In one of his comedy routines, the late George Carlin used to say: “Nail two things together that have never been nailed together before and some schmuck will buy it.”
I’m sure Carlin didn’t realize it, but his statement was actually revealing part of the secret to coming up with clever business ideas. If we add one simple phrase to what he said, the secret becomes more clear.
“Nail two things together that have never been nailed together before and, if it delivers value, someone will buy it.”
The trick is attracting enough people for whom this new idea provides value to make the whole enterprise profitable. But that’s a whole other topic. For now, we’re going to talk about how to come up with clever business ideas:
New business ideas don’t necessarily need to involve a completely new product, as Carlin’s quote might suggest to some. In fact, more often than not, profitable new businesses are created around ideas that improve upon some product or service that already exists.
The way to come up with those ideas is to ask questions. But you have to ask the right kinds of questions – questions that spur innovation. Here’s a list of some questions you might ask in relation to your chosen industry or area of interest:
- What are some of the rules and assumptions that the industry I’m exploring currently operates under?
- What if the opposite were true?
- What are the buying criteria of an ideal customer today?
- What will be the buying criteria of an ideal customer three to five years down the road?
- What are my “unshakable” beliefs about what my prospective customers want?
- What could shake those beliefs?
- Who might use my product in ways I never anticipated?
- How can I use that knowledge to improve existing products or create new ones?
These questions might seem a little nebulous to you, or not quite applicable to your particular industry or area of interest. That’s okay. The list isn’t intended to be all inclusive. Rather, it’s intended to get your own innovative juices flowing so you can start to develop your own questions – questions that are applicable to your industry or area of interest.
As you work on developing your own list of questions, it’s best to:
- Do so over an extended period of time rather than in one brainstorming session, although that’s a good place to start.
- Keep a list on your mobile device or a small paper notebook that you can carry with you for a few days or weeks, adding questions as they come to you.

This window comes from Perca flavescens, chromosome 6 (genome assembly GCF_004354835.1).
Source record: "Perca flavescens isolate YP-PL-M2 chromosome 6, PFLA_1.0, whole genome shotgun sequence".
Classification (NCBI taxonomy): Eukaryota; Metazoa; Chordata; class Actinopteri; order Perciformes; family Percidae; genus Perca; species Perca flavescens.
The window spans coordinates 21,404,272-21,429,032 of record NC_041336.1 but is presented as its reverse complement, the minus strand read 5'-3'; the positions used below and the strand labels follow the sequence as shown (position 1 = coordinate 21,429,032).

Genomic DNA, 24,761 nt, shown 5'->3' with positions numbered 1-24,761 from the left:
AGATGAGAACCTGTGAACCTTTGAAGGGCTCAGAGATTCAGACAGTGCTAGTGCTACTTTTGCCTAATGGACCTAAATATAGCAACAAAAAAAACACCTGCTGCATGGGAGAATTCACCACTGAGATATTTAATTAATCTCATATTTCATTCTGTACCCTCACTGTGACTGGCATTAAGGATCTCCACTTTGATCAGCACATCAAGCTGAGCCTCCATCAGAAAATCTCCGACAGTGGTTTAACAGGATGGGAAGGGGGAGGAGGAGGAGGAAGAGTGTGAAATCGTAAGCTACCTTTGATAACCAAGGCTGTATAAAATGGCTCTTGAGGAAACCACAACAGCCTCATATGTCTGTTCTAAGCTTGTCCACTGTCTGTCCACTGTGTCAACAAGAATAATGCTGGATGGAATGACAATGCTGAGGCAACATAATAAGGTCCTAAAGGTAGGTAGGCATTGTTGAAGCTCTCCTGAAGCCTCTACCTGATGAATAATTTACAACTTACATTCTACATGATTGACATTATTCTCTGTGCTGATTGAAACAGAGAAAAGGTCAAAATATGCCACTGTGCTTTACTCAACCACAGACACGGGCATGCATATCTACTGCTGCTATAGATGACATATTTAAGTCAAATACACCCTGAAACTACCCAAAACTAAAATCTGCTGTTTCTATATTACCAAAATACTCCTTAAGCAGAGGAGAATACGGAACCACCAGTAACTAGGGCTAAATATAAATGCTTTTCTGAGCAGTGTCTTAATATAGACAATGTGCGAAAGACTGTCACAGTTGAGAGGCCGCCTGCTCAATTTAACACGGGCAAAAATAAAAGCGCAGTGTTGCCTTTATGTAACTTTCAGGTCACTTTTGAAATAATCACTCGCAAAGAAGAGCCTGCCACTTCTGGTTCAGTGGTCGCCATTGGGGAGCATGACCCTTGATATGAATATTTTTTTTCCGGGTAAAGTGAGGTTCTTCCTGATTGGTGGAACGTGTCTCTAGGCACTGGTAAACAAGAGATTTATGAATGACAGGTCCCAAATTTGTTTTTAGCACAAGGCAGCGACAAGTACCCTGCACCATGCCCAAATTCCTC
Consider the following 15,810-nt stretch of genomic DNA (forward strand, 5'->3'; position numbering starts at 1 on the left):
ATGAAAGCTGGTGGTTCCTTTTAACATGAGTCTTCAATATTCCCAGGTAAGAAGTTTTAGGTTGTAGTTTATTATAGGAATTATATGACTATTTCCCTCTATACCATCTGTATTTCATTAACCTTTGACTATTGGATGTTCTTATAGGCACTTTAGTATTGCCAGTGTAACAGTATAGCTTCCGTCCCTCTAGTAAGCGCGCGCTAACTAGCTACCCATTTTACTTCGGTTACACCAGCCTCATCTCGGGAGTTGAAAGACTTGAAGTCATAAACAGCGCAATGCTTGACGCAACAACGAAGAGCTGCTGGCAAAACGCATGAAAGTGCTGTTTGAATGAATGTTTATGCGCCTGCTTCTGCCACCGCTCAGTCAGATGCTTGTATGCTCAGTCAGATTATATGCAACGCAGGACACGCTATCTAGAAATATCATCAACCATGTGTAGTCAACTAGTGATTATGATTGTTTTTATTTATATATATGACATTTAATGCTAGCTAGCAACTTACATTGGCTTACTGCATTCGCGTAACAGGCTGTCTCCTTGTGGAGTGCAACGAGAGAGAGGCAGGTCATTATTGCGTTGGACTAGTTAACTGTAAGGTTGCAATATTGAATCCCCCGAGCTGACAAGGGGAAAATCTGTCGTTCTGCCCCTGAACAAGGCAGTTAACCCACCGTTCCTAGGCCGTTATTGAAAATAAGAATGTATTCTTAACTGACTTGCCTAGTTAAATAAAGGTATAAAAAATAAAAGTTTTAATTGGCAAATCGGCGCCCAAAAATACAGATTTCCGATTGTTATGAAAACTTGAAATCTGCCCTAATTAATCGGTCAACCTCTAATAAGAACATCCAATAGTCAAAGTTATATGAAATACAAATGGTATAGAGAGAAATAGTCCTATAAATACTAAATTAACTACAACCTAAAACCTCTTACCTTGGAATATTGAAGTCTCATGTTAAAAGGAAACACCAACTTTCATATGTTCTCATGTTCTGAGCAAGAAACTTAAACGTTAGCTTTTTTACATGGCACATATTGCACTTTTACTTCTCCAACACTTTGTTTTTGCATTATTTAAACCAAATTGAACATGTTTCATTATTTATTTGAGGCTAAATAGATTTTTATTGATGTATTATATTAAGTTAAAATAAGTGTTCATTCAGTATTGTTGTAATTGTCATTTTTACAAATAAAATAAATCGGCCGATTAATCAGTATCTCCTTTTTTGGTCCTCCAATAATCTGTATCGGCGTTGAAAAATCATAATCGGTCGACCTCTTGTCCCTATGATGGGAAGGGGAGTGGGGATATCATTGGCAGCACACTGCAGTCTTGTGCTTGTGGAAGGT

Developing these questions will help you to think more outside the box. As you ponder these questions, you’ll begin to imagine and explore business possibilities that may not even exist yet. That’s an exciting prospect.
If you enjoyed this article, you may also want to check out these others:
A Quick Guide to Sparking Conversation Online
Creating for a Living: How to Infuse Your Life and Work with Innovation
How to Use Social Media to Grow Your Business
Rookie Social Networking Failures and How to Avoid Making Them
How to Get Business Referrals at Face-To-Face Networking Events
4 Ways To Grow Your Business Using LinkedIn
How To Amp Up Your Visibility With Facebook
4 Ways Business Blogging Helps Build Trust In Your Business
Grow Your Business With Email Marketing
This article is published by Will Sherwood | The Sherwood Group |Website Design | Graphic Design | Marketing Communications: The Sherwood Group has over 30 years of experience working with all sorts of companies, small and large. Our clients range from entrepreneurs to Fortune 500 firms, in nearly every business sector, from across the street to around the world (and yes, even Europe, China, and South America). Our goal is to create advertising, graphic design, website design, and marketing communication that still looks fresh and relevant 10-15 years later. Our mission is to stir your imagination and leave your competition shaken and wondering, Now what do we do?” We are located in Myrtle Beach, South Carolina.
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By Alija Balta 13 Aug 2014
I would like to say: Have you thought about starting a new project. The project brings money. That is, the idea is the most important, and then its implementation. Since I’m a freelancer, so works.
By Eleanore Strong 16 Aug 2014
Nice one! Love the Carlin quote – he said so many funny things that were totally spot-on. 🙂 That’s basically how I developed my Avatar Discovery Course – there are tons of courses that teach marketing, but they all presuppose that you already have customers. I saw an opportunity to teach how to nail your “ideal customer profile” before you even have a business – plus how to use the tech tools that you need to make it happen. The feedback I’ve gotten so far is that people haven’t seen anything like this before! 😉